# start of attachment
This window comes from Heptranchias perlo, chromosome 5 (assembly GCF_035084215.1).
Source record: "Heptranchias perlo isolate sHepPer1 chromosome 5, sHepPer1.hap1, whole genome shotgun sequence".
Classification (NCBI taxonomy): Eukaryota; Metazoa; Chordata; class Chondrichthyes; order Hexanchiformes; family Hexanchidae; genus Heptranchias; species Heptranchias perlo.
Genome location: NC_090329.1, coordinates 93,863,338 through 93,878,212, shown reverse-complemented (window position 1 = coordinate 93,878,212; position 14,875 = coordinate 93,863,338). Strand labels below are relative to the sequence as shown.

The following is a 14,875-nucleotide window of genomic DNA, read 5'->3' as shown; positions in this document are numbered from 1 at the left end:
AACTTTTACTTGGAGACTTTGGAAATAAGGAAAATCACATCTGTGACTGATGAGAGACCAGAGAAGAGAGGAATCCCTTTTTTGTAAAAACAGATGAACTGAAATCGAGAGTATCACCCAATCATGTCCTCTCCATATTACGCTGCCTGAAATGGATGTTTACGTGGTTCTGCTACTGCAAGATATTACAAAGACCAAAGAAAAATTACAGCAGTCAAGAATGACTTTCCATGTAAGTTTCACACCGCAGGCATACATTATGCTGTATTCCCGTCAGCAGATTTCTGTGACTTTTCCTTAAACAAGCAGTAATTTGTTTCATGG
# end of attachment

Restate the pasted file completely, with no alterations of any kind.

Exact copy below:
This window comes from Heptranchias perlo, chromosome 5 (assembly GCF_035084215.1).
Source record: "Heptranchias perlo isolate sHepPer1 chromosome 5, sHepPer1.hap1, whole genome shotgun sequence".
Classification (NCBI taxonomy): Eukaryota; Metazoa; Chordata; class Chondrichthyes; order Hexanchiformes; family Hexanchidae; genus Heptranchias; species Heptranchias perlo.
Genome location: NC_090329.1, coordinates 93,863,338 through 93,878,212, shown reverse-complemented (window position 1 = coordinate 93,878,212; position 14,875 = coordinate 93,863,338). Strand labels below are relative to the sequence as shown.

The following is a 14,875-nucleotide window of genomic DNA, read 5'->3' as shown; positions in this document are numbered from 1 at the left end:
AACTTTTACTTGGAGACTTTGGAAATAAGGAAAATCACATCTGTGACTGATGAGAGACCAGAGAAGAGAGGAATCCCTTTTTTGTAAAAACAGATGAACTGAAATCGAGAGTATCACCCAATCATGTCCTCTCCATATTACGCTGCCTGAAATGGATGTTTACGTGGTTCTGCTACTGCAAGATATTACAAAGACCAAAGAAAAATTACAGCAGTCAAGAATGACTTTCCATGTAAGTTTCACACCGCAGGCATACATTATGCTGTATTCCCGTCAGCAGATTTCTGTGACTTTTCCTTAAACAAGCAGTAATTTGTTTCATGG